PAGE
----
SRINAGAR, Kashmir — Syed Ali Geelani, an influential and uncompromising leader of the separatist movement of Kashmir who refused to engage with India over the future of the troubled Himalayan region, died on Wednesday while under house arrest in Srinagar, Kashmir’s biggest city. He was 91.
His death was confirmed by his son, Naseem Geelani. He did not specify a cause but said his father had been suffering from heart and kidney disease over the past two decades and age-related issues, including dementia, recently.
Even in death, Mr. Geelani showed he could make the region’s Indian-led authorities nervous. The internet was shut down across the Kashmir valley. Increased security forces patrolled empty streets.
The police took away his body just hours after he died, Naseem Geelani said, leading to a quiet funeral for a resistance leader once able to summon thousands of people to the streets to protest.
For years, Mr. Geelani resisted dialogue with India over the future of Kashmir, the picturesque valley of eight million people, most of them Muslim. Controlled by India, the valley is also claimed by Pakistan. Their bitter territorial dispute has fueled decades of bloodshed.
Mr. Geelani had long argued that the valley should fall under Pakistan’s control because of its geographical and religious affinity with the largely Muslim country. He said India should remove its troops from Kashmir and hold a vote once promised by India’s government over whether Kashmir should be part of India or Pakistan, though he hinted in recent years that he would side with independence if that option were to prevail in a referendum led by the United Nations.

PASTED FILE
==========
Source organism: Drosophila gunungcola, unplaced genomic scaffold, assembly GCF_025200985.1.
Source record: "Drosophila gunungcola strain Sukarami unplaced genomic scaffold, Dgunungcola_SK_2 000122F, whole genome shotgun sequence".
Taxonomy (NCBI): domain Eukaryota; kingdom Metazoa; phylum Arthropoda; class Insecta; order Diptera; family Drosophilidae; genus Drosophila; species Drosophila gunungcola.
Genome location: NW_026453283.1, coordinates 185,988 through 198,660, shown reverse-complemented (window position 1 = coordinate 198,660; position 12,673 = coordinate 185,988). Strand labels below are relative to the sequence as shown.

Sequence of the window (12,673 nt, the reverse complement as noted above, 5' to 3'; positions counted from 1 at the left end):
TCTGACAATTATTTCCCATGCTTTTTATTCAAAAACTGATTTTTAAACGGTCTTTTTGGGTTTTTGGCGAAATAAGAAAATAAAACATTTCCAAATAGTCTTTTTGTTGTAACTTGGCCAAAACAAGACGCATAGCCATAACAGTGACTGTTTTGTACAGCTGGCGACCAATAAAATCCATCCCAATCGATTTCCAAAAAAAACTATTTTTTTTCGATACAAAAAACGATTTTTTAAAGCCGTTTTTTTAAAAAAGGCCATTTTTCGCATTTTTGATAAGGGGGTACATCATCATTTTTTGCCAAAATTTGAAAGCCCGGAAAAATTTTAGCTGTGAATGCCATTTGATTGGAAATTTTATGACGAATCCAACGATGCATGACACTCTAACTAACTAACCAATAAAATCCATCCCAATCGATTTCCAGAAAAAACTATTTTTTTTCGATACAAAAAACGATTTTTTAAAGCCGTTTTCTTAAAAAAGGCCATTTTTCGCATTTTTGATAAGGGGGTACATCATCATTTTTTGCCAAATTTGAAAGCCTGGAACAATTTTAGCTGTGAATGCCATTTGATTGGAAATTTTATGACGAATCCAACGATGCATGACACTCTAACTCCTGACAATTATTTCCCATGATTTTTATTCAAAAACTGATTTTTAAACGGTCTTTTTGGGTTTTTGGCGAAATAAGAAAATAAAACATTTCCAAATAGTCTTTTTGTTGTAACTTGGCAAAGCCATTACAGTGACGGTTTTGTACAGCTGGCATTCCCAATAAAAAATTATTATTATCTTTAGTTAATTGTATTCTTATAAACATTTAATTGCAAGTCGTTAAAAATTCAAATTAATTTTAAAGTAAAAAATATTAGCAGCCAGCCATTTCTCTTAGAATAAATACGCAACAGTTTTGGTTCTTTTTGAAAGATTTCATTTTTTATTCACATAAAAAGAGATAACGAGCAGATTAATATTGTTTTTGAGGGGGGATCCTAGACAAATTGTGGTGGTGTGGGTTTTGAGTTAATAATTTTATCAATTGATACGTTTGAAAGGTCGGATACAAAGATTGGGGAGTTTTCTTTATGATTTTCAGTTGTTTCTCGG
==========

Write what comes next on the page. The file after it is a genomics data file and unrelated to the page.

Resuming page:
In a tweet on Thursday, Imran Khan, the prime minister of Pakistan, said Mr. Geelani had “struggled all his life for his people and their right for self determination.” He said Pakistan would observe an official day of mourning.
Officials in Kashmir and in India’s central government, which long regarded Mr. Geelani as a major hurdle toward resolving the region’s violence, declined to comment. One former government official, Satya Pal Malik, whom he had publicly targeted with his rhetoric said he was “kind and very decent.”
“I have fond memories of him,” said Mr. Malik, the former governor of Jammu and Kashmir, the state that administered Kashmir until the Indian government disbanded it as part of a regional crackdown two years ago. Mr. Malik added, “his death should not be politicized or exploited politically by any section.”
The Kashmir valley has long been under the control of Indian security forces. In recent years, India’s Hindu-nationalist government has made taming Kashmir a top priority.
A charismatic leader, Mr. Geelani was often called “Bab,” or “father” in Kashmiri, and he won popularity by remaining steadfastly resistant to Indian rule. One popular chant during demonstrations: “The one who doesn’t bow: Geelani! The one who can’t be bought: Geelani!”
“He was the most recognized face of Kashmiri resistance against India and an iconic political figure,” said Noor Ahmad Baba, a political analyst in Kashmir. “No other political figure from the valley matched his popularity.”
The authorities had long kept Mr. Geelani under their watchful eye. With only a few breaks, he had been under house arrest for 11 years.